1943-S Lincoln Wheat Cent Penny: Bronze/Copper 

The 1943-S Lincoln Wheat Cent Penny is a unique coin in American numismatics, primarily because of its composition.  

Unlike other Lincoln Wheat Cents minted in 1943, which were made of zinc-coated steel due to the shortage of copper during World War II, the 1943-S cent from the San Francisco Mint is known to have been struck on bronze planchets intended for the previous year's coinage. 

1. Composition: While most 1943 Lincoln Cents were made of zinc-coated steel to conserve copper for the war effort, a small number of 1943-S cents were mistakenly struck on bronze planchets that were typically used for coinage in 1942. These bronze planchets consist of approximately 95% copper and 5% tin and zinc.

1. Mintage: The exact number of 1943-S Lincoln Cents struck on bronze planchets is uncertain, but it is estimated that only a few were minted before the error was discovered. The exact number surviving today is not precisely known, making these coins extremely rare and highly sought after by collectors.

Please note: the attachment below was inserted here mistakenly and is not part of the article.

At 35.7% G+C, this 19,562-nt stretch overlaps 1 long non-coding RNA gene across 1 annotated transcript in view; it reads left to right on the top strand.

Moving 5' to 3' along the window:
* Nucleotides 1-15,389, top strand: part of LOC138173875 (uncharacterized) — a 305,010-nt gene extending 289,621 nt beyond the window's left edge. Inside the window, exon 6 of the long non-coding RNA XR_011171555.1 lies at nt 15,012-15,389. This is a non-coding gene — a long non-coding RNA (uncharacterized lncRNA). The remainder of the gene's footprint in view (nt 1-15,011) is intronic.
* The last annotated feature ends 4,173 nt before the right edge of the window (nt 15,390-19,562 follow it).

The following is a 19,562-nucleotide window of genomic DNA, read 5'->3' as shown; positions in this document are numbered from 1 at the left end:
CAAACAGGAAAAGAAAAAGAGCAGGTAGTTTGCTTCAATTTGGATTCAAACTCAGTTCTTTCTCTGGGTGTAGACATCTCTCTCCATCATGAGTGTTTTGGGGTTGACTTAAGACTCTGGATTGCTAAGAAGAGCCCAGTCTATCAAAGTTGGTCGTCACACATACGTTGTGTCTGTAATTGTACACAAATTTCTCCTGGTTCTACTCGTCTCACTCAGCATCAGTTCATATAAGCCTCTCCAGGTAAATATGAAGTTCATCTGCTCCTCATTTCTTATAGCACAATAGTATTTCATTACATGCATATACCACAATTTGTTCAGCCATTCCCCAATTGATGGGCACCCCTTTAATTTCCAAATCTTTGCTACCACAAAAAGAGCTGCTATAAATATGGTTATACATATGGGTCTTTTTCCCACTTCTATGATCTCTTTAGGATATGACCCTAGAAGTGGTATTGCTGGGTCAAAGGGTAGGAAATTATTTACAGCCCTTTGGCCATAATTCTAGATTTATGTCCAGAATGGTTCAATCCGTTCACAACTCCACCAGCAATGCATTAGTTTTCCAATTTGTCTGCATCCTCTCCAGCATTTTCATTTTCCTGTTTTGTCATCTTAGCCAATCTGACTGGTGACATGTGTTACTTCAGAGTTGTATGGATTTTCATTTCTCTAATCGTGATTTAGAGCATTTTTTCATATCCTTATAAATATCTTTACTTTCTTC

1. Varieties: The 1943-S Bronze Lincoln Cent is considered a major error variety. It is identifiable by its bronze composition, which distinguishes it from the more common zinc-coated steel cents minted during the same year.

Collectibility: Due to their rarity and unique composition, 1943-S Bronze Lincoln Cents are highly coveted by collectors. 

Examples in well-preserved condition command significant premiums in the numismatic market, with prices often reaching thousands or even tens of thousands of dollars at auction. 

1. Historical Context: The striking of bronze cents in 1943 was an error caused by the accidental use of leftover bronze planchets from the previous year. This error was quickly rectified, making these coins a fascinating anomaly in the history of American coinage.

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